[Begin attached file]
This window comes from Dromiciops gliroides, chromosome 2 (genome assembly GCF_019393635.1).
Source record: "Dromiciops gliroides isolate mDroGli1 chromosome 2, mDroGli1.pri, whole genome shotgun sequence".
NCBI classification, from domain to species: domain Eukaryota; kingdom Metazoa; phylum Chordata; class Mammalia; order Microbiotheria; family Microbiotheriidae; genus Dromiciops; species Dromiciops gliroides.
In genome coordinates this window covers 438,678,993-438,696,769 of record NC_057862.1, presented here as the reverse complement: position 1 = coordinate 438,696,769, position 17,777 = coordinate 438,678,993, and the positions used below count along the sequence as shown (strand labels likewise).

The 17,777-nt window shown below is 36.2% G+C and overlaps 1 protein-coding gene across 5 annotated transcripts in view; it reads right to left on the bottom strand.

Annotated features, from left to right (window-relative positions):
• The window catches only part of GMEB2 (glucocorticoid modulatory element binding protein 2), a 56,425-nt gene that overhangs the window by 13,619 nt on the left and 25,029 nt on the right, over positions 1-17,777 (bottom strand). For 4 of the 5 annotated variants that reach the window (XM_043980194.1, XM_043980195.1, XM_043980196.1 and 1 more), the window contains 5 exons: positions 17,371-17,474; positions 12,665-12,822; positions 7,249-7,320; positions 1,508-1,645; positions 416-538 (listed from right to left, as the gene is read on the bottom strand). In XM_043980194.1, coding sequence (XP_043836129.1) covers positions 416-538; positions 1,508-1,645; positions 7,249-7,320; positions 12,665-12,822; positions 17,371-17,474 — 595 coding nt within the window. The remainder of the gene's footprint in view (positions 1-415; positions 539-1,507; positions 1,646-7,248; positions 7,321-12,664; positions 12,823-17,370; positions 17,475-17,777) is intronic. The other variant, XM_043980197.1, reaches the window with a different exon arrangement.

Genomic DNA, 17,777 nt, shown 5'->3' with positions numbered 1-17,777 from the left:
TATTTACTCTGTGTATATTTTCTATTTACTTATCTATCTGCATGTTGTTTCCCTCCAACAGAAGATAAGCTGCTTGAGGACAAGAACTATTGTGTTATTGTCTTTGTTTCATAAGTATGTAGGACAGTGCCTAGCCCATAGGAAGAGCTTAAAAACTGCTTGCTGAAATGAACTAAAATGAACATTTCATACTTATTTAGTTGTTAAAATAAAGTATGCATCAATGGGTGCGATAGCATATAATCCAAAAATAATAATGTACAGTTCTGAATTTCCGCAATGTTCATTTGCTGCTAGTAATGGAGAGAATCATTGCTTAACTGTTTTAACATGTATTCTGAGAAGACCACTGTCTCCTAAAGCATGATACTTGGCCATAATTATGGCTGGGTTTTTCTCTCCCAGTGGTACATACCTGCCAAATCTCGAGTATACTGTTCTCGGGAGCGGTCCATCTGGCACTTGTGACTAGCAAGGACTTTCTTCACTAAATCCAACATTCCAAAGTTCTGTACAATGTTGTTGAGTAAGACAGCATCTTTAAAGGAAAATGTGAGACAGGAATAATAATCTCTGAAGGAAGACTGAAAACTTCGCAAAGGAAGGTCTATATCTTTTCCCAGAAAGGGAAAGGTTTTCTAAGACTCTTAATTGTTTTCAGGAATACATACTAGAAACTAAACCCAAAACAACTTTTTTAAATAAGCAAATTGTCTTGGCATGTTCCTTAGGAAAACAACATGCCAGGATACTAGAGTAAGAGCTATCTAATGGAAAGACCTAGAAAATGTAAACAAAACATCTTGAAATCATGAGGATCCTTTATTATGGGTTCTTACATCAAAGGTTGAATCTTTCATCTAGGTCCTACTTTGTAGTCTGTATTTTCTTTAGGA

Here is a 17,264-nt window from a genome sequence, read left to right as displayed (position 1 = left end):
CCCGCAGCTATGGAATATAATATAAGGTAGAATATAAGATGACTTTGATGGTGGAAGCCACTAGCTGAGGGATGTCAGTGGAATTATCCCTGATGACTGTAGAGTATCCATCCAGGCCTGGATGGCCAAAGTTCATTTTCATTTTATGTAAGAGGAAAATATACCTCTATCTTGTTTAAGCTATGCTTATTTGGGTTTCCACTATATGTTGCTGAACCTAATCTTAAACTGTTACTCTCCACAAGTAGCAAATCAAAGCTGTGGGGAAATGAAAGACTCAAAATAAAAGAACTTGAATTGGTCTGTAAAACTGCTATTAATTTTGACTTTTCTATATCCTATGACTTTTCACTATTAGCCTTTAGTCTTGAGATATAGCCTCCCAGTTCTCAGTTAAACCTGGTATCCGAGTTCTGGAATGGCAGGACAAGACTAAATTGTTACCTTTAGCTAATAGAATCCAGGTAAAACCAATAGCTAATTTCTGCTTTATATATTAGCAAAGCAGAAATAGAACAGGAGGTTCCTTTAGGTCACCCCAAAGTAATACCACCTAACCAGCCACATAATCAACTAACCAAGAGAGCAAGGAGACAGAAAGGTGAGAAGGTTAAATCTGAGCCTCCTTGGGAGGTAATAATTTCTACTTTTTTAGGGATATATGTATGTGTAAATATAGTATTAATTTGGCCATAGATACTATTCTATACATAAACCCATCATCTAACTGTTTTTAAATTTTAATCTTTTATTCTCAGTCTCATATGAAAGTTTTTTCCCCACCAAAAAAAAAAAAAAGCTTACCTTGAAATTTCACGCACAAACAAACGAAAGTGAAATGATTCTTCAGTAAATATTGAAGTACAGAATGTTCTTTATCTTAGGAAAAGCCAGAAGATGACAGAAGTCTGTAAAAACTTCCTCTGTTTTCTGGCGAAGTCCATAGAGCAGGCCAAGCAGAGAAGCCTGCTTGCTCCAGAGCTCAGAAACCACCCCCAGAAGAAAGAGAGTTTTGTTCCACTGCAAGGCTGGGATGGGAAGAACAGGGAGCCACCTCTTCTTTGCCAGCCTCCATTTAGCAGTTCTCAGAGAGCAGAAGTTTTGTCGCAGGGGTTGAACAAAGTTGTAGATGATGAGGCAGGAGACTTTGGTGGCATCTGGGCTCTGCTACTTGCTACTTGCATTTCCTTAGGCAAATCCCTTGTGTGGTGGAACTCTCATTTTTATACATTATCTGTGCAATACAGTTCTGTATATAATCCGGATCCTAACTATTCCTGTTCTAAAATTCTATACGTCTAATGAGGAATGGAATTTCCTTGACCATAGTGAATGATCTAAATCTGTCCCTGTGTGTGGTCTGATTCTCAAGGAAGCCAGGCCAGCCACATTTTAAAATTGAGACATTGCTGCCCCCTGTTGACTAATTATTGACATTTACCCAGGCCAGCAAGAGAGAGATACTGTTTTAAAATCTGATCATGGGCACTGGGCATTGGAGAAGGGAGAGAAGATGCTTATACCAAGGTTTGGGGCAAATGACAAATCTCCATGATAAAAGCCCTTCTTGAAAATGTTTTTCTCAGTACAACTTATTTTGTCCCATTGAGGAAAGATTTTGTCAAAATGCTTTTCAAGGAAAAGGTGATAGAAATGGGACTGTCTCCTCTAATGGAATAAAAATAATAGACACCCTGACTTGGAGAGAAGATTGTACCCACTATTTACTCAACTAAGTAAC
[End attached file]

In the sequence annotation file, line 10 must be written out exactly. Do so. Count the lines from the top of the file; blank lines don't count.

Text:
Here is a 17,264-nt window from a genome sequence, read left to right as displayed (position 1 = left end):